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Growth in renewable energy, particularly of wind power and solar photovoltaics (PV) has been rapid over the past decade, averaging 25-30% a year. There are several reasons for this growth, including recognition that mitigation of anthropogenic climate change, mainly due to emissions of carbon dioxide from fossil-fuel combustion will require a dramatic transformation in our energy system over the course of the next few decades. Renewable energy generation has several benefits not only for our generation, but for our children as well.However, the problems of adding more renewable energy, specifically from the point of view of the stability and reliability of the grids have gradually come to light. Nowadays rather than uncertainty behind the demand behavior, electricity entities have to deal with uncertainty behind the renewable energy generation. Because of this, stabilizing the electrical grids has become more complicated.Substantial research is going on in order to remedy the problems of stabilizing the grids having a notable percentage of renewable energy on the grid. One of the best offered solution is adding storage systems on the grids. However the main problem is a lack of consideration of the problem from the economic point of view.The primary aim of the proposed research is to pair the offered solutions of stabilizing the grid to the economic assessment of the grid. The main focus will be on the macro scale of the grid when distributed storage and renewable energy generation exist. Both short term and long term feedback of deploying each scenario will be considered.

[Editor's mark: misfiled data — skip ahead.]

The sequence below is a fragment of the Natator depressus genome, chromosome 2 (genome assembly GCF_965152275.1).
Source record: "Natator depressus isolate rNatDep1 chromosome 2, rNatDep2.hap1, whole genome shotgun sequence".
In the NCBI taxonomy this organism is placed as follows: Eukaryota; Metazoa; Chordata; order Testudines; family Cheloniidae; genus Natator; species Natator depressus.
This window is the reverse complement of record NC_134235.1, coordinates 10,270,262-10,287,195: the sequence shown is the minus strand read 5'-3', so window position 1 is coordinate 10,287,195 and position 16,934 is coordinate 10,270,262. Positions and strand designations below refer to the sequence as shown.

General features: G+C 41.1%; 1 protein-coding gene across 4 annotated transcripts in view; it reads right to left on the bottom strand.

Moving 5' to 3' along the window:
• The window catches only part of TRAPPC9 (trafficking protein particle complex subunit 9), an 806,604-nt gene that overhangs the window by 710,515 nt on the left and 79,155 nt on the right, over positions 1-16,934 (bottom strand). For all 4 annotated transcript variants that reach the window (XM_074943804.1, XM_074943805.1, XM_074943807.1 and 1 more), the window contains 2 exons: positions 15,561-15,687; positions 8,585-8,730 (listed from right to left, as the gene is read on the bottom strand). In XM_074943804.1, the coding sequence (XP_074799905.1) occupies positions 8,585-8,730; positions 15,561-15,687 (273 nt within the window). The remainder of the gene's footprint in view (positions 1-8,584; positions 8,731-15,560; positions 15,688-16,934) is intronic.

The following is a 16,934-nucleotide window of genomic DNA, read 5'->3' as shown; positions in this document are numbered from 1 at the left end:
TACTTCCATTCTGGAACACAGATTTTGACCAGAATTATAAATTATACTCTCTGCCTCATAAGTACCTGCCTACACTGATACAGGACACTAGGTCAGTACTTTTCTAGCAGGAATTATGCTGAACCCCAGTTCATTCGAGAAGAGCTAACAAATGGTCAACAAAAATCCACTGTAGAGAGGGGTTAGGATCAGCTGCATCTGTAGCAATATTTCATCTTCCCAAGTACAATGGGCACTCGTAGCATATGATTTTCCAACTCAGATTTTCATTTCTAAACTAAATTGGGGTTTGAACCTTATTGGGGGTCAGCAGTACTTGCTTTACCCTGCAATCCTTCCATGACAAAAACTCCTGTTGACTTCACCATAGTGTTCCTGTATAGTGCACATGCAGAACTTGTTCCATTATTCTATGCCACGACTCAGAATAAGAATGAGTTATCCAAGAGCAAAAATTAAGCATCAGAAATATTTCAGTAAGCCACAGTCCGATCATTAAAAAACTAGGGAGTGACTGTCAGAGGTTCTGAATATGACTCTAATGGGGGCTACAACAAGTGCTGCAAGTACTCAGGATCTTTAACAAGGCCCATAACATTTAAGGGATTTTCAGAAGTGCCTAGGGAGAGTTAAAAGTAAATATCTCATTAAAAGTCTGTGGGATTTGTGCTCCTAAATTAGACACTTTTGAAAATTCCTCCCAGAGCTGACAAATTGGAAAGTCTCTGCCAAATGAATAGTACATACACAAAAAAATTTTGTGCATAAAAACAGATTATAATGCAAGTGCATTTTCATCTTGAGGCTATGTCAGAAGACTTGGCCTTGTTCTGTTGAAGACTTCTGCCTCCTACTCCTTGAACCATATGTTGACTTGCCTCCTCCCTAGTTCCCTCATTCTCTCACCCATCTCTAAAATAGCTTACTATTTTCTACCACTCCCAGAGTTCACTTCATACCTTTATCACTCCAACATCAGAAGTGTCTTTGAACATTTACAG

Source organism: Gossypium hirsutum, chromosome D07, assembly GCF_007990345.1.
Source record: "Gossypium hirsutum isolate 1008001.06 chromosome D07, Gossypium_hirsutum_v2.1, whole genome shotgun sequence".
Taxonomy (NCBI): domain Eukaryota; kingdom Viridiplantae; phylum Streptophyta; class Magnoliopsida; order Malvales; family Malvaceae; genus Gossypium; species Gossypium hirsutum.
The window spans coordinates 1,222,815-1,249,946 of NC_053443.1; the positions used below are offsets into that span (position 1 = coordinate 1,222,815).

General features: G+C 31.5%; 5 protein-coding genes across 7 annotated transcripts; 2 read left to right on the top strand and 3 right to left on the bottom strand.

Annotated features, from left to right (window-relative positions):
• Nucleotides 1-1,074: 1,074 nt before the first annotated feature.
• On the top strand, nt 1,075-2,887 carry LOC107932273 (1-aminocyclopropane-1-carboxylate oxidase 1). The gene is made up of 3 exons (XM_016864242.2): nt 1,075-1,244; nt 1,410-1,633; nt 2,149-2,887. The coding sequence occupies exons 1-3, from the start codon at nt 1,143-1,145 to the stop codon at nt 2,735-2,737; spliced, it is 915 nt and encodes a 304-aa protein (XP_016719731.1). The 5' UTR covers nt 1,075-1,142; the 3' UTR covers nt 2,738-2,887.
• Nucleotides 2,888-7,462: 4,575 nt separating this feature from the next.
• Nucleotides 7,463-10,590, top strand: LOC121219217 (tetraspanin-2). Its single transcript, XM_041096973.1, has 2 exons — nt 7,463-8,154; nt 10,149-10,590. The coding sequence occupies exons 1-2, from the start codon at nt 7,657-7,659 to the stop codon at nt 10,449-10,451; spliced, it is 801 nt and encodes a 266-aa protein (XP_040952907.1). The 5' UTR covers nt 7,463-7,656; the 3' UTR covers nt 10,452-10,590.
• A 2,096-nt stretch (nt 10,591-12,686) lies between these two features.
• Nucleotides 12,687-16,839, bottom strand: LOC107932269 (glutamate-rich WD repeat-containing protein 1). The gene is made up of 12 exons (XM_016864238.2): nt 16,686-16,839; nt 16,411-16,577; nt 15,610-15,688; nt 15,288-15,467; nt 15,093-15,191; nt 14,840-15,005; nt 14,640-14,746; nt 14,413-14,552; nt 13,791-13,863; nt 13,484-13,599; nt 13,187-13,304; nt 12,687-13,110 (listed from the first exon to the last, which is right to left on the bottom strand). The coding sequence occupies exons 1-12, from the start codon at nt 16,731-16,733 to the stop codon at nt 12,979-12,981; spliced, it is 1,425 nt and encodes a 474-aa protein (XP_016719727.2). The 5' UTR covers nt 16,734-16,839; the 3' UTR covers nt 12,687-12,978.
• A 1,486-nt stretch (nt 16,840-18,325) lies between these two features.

Robert J Brecha, Malcolm W Daniels, Kevin P Hallinan
Primary Advisor's Department
Mechanical and Aerospace Engineering
Stander Symposium poster
Arts and Humanities | Business | Education | Engineering | Life Sciences | Medicine and Health Sciences | Physical Sciences and Mathematics | Social and Behavioral Sciences
Raziei, Seyed Ataollah, "Quantifying the Impact of Adding Renewable Energy on the Grid from Economic Point of View" (2015). Stander Symposium Posters. 663.
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